Click here for the full transcript of this webchat, which was provided by xAd
Via: The Guardian Media and Tech Network

Neuroscience delivers further insight into the role of DOOH

Neuro-Insight used brain imaging to look at the subconscious impact of one medium on another, investigated the ability of premium, full motion media (television and premium digital out of home) to positively prime responses to linked messages encountered in other media (magazines and mobile devices). Heather Andrew, CEO of Neuro-Insight UK, discusses the research process and describes how working with Ocean uncovered something unusual.
Ocean believed that full motion digital out of home could play a role similar to that played by television, which has been shown to have a strong priming impact on other media. Like TV, DOOH delivers brightness, motion and colour, and like TV it delivers an intense experience that Ocean believed could serve to build, not just leverage, brand equity.
Research objective
We wanted to go further than previous research, to understand just how far the impact of DOOH in particular could extend; our hypothesis being that it could reach well beyond the OOH sector. We set out to discover whether prior exposure to DOOH advertising had an effect on responses when people were exposed to advertising from the same campaign in other media – i.e. did DOOH have a priming effect that extended beyond OOH and into the wider media landscape?
Ocean chose neuroscience as the methodology for this project because, as proven by an earlier study, it’s the best way of delivering objective evidence about effects that people wouldn’t be consciously aware of. We carried out the research using the Steady State Topography (SST) methodology, which tracks electrical responses in the brain in real time as people are exposed to different stimuli. In this study we wanted to look at priming impacts, which require the brain to store information and then link new stimuli back to what’s been stored into memory, therefore memory encoding was the key measure that we focused on in our analysis.
A key feature of the study was that we wanted to focus on the priming impact of DOOH on other media; therefore we measured not brain response to the priming media, but responses to the media being primed.
The results were unequivocal in showing strong priming impacts; but took us by surprise in that we found more than we expected. Firstly, we found that, regardless of creative, mere exposure to the priming medium had an impact. People who saw television first responded more strongly to magazine advertising (even when not linked to the campaign they had seen on TV) than people who’d been exposed to DOOH. More importantly for Ocean, people who’d seen digital DOOH first responded more strongly to advertising on mobile devices, even when not linked to the campaign they had seen on DOOH, than those who’d been exposed to television.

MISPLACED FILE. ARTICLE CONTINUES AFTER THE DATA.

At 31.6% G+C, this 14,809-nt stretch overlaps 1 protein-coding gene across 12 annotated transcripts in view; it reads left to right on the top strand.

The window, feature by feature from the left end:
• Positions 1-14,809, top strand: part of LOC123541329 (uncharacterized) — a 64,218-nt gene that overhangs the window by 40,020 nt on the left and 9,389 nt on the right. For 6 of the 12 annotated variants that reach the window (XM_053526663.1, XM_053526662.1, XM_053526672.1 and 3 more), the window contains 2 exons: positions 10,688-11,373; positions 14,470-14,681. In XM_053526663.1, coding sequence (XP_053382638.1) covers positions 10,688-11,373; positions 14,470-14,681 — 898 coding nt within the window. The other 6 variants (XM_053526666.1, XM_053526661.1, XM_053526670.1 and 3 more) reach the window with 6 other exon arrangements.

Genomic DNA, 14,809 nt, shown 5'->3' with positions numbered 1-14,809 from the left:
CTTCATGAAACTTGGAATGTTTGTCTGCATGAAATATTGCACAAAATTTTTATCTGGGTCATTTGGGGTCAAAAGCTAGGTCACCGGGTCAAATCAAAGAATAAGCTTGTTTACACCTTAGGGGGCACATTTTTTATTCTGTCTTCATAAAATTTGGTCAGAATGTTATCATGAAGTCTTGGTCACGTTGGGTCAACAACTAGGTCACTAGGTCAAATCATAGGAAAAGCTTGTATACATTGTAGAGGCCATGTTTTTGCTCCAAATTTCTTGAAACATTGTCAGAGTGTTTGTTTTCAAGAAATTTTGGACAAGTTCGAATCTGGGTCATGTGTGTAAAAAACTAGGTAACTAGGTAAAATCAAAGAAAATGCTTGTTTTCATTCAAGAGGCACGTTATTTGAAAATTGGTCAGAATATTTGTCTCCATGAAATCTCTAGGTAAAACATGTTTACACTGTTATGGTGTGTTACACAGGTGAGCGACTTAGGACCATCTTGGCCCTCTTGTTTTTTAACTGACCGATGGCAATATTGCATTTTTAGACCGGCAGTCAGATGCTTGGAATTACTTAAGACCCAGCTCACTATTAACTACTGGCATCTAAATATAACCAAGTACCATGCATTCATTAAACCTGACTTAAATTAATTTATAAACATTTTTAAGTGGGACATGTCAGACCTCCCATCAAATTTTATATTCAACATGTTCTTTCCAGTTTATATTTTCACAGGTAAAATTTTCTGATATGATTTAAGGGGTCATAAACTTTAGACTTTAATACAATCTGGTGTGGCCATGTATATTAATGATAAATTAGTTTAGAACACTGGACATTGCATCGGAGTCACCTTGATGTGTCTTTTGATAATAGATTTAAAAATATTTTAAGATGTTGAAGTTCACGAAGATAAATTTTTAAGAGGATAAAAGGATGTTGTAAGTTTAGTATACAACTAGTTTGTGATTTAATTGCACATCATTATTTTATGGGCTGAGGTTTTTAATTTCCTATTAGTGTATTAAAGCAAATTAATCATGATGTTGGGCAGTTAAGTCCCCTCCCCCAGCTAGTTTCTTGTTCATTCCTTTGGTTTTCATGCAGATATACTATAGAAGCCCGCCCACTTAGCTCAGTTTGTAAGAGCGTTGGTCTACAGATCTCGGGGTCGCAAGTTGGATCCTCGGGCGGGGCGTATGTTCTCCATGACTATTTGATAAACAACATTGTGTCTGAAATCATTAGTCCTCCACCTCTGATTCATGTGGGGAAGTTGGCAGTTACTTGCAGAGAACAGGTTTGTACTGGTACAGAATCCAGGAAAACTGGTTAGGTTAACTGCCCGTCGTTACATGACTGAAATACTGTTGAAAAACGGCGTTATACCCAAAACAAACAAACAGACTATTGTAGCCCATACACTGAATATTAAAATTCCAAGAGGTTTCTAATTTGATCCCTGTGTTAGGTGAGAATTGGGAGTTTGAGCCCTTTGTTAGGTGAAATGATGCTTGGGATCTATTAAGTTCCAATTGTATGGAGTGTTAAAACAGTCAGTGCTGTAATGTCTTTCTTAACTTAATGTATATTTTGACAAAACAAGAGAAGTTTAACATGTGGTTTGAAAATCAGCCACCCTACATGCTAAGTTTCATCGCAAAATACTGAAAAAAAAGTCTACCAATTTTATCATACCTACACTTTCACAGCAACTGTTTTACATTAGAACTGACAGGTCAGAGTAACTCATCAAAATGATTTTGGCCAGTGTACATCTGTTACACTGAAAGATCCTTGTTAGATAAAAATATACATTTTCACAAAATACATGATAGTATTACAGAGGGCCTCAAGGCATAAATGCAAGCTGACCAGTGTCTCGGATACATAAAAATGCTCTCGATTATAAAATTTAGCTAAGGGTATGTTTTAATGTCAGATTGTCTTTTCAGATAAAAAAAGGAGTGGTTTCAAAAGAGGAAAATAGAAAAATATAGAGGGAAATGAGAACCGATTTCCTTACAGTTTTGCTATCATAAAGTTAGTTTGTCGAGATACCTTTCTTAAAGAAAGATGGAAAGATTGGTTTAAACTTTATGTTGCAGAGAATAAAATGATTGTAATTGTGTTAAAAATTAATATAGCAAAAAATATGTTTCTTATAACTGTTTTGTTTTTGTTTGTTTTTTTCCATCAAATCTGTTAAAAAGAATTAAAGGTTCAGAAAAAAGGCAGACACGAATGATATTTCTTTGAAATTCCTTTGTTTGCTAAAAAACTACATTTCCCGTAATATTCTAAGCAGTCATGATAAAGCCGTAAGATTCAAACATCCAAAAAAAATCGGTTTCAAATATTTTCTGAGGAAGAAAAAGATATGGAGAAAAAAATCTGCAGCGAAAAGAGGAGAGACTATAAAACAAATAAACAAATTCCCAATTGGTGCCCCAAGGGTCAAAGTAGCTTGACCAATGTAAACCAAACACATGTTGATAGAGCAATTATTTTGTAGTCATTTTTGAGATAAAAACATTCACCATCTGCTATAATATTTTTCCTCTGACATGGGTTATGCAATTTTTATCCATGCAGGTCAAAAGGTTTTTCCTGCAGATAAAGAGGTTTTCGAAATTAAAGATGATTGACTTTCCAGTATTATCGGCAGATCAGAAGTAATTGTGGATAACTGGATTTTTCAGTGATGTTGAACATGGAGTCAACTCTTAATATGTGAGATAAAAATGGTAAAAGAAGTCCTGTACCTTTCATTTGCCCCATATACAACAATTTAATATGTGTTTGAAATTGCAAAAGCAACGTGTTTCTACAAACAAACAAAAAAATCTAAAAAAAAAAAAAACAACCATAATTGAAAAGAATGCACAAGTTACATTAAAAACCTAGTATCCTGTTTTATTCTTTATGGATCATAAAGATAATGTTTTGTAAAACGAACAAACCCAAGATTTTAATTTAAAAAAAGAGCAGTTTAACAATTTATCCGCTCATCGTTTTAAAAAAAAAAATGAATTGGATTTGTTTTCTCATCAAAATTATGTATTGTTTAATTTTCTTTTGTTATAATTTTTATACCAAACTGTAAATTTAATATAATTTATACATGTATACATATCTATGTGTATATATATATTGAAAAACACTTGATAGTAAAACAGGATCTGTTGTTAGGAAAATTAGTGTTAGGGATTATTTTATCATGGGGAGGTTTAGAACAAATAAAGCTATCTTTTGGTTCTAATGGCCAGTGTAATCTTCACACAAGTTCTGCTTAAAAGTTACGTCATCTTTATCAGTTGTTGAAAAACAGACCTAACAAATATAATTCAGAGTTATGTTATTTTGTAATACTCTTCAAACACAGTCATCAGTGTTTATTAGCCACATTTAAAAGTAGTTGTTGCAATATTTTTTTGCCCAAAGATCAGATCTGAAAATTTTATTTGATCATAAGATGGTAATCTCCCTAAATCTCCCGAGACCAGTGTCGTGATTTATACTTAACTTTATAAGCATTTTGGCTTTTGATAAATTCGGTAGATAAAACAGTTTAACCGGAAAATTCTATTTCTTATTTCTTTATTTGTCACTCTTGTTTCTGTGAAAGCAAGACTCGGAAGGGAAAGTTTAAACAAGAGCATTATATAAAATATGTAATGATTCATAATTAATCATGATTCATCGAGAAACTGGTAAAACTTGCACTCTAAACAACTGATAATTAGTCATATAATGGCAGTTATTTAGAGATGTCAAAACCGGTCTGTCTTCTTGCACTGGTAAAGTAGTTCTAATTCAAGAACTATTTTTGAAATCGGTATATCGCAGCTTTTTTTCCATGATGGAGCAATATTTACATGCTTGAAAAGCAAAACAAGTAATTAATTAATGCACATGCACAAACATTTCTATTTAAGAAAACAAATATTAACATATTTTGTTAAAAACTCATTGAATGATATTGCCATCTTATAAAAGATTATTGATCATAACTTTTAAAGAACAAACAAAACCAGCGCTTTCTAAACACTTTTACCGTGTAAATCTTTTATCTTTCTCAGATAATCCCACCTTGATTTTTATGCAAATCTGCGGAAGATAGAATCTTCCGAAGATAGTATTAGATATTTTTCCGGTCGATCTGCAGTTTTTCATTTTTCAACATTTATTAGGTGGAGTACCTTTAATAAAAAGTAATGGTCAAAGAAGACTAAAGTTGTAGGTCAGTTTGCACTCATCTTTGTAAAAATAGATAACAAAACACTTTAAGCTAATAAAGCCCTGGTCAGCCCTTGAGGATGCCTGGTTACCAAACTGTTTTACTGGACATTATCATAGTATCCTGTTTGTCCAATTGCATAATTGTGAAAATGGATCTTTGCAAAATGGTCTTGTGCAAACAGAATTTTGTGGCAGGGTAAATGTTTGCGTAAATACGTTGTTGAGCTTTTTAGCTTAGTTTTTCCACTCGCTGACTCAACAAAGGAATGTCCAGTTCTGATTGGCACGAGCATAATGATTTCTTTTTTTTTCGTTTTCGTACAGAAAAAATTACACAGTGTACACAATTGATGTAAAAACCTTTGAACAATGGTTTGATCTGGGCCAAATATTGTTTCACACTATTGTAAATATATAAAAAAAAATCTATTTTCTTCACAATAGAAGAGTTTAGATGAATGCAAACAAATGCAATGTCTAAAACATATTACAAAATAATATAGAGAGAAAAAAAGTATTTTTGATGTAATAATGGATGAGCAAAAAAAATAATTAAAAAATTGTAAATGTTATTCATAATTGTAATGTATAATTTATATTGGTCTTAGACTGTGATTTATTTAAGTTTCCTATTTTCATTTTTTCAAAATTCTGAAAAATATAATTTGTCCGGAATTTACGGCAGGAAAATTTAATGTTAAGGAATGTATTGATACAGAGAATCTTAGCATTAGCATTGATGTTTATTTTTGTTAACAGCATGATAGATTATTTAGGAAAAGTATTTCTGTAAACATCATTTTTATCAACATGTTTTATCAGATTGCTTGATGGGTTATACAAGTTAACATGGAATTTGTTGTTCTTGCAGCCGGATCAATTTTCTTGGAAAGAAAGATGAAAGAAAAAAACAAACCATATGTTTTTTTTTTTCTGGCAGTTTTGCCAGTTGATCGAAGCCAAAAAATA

Why is this?
The results reflect what we call the congruence effect – the impact of environment and “brainstate” on responses. TV is immersive and involves a sedentary state in the home, just like magazine reading. DOOH involves a heightened response to communication seen out of home whilst on the go, just like mobile devices. The brain is very receptive to the power of context, and congruence plays a role in how we respond to things, just as we have seen in this study.
Unsurprisingly, for both priming media, the priming impact was even stronger when people were responding to creative executions from the same campaign that they had seen on TV or DOOH.
The findings of the study have clear implications for maximising the impact of cross-media campaigns by harnessing the specific priming impact of DOOH. We know from previous work that iconic, large format advertising delivers heightened emotional response and strong memory encoding, and that this impact is heightened by full motion screens. We also knew, going into this study, that these large, iconic sites had a positive priming effect on other OOH advertising.
This new research takes the learnings further, to show that the priming impact of DOOH extends beyond the OOH world and into a wider media universe. There is a congruence between screen experiences out of home, and the combination of large and small screens, accessed on the go, is a particularly powerful one.
Via: Ocean Outdoor